West Fargo Schools sending referendum to voters on Tuesday

WEST FARGO -- Voters will go to the polls on Tuesday, Sept. 25, to decide if the West Fargo School District can move forward with a $106.9 million bond that would pay for a third high school and middle school as well security upgrades and artific...
West Fargo's Willow Park Elementary School opened in August, and voters are being asked on Tuesday, Sept. 25 to approve a $106.9 million bond that would pay for a third high school and middle school. Forum file photo

WEST FARGO - Voters will go to the polls on Tuesday, Sept. 25, to decide if the West Fargo School District can move forward with a $106.9 million bond that would pay for a third high school and middle school as well security upgrades and artificial turf for the district's three high schools.

Polls will be open from 7 a.m. to 8 p.m. at six locations: Harwood Community Center, Westside Elementary School, Lutheran Church of the Cross, Horace Senior Center, Scheels Arena and Triumph West Church.

The ballot referendum will ask voters to increase the district mill levy of 44.9 mills by 16.4 mills. However, the levy would not actually go up that much due to debt the district will be paying off, plus an increase in new building and property values.

Instead, the district expects the levy would increase by only 3.51 mills and that the mill levy would still continue to decline in the future.

The increase would be about $15.81 per $100,000 home, said Business Manager Mark Lemer. However, taxable value - which is set by the city or county each year - has been increasing and has caused some confusion for taxpayers.

"We want to be clear the district has no control over taxable value on a home," Superintendent Beth Slette said. "We do understand homes are being valued at a higher rate each year, so even though the $15.80 doesn't change, values could."

The school board decided to ask voters to approve a referendum in order to keep up with the district's fast-paced growth, especially in the middle and high school levels. Both Sheyenne High School and West Fargo High School will be over the combined capacity of 3,100 by 2021. Liberty Middle School is expected to be at capacity by the fall, with Cheney Middle School soon to follow.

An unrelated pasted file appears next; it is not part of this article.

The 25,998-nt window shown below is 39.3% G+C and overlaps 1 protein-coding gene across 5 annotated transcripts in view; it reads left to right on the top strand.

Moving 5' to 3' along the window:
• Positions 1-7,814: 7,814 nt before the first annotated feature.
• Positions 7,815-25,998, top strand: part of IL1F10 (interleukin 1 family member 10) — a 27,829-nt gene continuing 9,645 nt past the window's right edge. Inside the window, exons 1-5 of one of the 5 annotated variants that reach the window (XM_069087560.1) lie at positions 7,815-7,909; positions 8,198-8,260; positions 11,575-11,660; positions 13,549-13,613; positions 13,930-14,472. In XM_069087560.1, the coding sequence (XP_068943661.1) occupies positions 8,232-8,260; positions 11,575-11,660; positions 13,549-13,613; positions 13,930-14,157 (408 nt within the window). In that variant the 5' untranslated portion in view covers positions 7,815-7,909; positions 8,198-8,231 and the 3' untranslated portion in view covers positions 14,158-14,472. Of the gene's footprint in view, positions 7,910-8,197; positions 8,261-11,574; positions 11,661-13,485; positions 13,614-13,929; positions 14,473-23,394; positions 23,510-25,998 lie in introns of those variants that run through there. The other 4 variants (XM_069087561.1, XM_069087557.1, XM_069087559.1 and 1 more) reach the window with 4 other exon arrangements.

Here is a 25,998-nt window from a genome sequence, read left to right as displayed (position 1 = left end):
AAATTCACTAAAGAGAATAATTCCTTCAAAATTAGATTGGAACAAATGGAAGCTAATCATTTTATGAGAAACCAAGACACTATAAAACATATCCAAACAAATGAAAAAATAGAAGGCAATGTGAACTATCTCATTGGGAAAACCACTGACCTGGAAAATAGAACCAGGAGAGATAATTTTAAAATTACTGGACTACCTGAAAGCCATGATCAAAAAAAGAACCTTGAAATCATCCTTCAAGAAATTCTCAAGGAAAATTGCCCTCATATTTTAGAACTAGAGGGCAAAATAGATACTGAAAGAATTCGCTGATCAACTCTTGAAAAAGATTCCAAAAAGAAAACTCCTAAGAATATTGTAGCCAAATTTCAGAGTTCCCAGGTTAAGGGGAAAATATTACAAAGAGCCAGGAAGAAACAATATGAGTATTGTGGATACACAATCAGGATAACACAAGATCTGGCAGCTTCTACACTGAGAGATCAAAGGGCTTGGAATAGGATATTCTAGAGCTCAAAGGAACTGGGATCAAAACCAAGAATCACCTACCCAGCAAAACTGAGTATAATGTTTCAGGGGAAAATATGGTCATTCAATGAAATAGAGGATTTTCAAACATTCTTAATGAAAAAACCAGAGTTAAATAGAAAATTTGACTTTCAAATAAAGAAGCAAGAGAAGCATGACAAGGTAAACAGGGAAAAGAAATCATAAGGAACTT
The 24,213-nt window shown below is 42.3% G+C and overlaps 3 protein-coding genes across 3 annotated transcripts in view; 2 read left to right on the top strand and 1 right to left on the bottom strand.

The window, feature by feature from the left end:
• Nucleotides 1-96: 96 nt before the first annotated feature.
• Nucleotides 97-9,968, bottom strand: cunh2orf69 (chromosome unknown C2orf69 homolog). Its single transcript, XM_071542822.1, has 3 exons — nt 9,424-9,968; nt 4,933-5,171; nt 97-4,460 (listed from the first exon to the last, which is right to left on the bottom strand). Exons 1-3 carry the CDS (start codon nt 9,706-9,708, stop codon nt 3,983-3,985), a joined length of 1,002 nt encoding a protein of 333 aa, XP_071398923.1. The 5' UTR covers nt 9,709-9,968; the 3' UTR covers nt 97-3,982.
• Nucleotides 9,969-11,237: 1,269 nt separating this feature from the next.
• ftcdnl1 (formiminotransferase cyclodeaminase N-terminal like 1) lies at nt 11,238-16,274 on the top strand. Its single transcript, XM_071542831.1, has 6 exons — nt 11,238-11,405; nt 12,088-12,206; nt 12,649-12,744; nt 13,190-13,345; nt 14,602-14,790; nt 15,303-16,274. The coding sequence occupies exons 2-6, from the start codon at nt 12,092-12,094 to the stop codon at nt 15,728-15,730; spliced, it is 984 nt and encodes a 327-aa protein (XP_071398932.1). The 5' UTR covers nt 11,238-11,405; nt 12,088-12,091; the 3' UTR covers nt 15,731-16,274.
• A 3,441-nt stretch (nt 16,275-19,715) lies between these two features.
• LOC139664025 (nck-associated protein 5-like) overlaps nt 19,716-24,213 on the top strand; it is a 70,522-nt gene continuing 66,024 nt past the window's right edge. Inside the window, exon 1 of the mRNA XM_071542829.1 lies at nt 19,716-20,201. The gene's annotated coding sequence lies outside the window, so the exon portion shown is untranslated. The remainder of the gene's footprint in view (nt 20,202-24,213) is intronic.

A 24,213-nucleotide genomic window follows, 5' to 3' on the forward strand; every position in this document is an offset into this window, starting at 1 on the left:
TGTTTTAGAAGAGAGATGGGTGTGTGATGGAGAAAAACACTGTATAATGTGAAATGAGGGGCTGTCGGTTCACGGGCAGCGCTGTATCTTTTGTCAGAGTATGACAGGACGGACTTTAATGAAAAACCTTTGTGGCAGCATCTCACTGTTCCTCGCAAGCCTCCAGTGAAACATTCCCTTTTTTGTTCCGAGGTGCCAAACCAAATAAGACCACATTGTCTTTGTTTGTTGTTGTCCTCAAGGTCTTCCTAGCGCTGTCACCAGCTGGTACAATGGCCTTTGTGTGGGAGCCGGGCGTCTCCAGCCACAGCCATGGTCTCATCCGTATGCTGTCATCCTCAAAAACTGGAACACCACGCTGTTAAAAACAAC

West Fargo resident Peter Hettwer has asked the school board to find ways to slow its growth rather than asking voters to pass a bond. Hettwer said his taxes have gone up due to increasing valuations.

"Our property value in the last three years went up 33 percent," Hettwer said.

If the bond is approved, the middle school and high school would be built on land the district owns near Horace. The middle school would be built first and open in 2020, while the new high school would open a year later.

The referendum needs a 60 percent yes vote in order to pass. If the bond fails, the school district must wait at least 65 days before attempting to take the issue to voters again.

The referendum includes these details:

  • $88.5 million for a new middle school with a capacity of 800 and high school with the capacity of 1,000.
  • $3 million for Harwood gym addition and a secure entrance.
  • $3 million for basic installation of artificial fields at all three high schools.
  • $1.525 million for art and gifted classrooms at elementaries that do not have them.
  • $2 million for general security upgrades such as remodeled entrances, camera systems and blue light systems.
  • $2.1 million for secured entrances at the elementary schools that do not have them.
  • $6.8 million for Horace addition to create a four-track school, or four classes for each grade.

The board considered building a single building for grades six through 12 with a capacity of 1,500, which would have cost about $67 million. But the district would likely run into overcrowding again and may have to build yet again soon after, Lemer said. Building two schools gives the district more flexibility if it has to add on to the new facilities, he said.

The school district held its first community forum about the bond on Sept. 12, during which the less than two dozen residents in attendance voiced little opposition. However, some residents have questioned if the turf project is truly needed.

"A big thing we have to look at is if they are needs or are they wants," said West Fargo resident Steve Marquart at a recent school board meeting. "The turf, I think, is a want."

Allen Burgad, assistant superintendent of secondary education, said the artificial turf would allow more use of the fields than natural fields currently do, and turf has been proven to be less conducive to injuries than natural fields.

The school district had committed to giving $1 milion from the building fund to help pay for artificial turf at the existing two high schools, while the Mustang and Packer booster clubs are working to raise about $2 million for the three fields.

However, the booster clubs had raised only about $600,000 after nearly a year of effort.

Slette said that turf was included because as enrollment continues to grow, so will the district's need for green space at all the schools for not just soccer and football, but for physical education and other extracurricular events.

"If we use a synthetic turf instead of grass, we have more green space," Slette said. "If we do not put in synthetic turf, we would have to find more land or green space for student activities.

It does come back to enrollment increases we are seeing in the past and the future. We want to continue to provide equitable experiences for our students, regardless of the neighborhood."

The bond mirrors the projections of the community task force that was formed in 2015 to pass the $98.1 million bond. The referendum that overwhelmingly passed helped pay for two new elementary schools, additions to West Fargo High School and other buildings as well as a new hockey arena and aquatic center.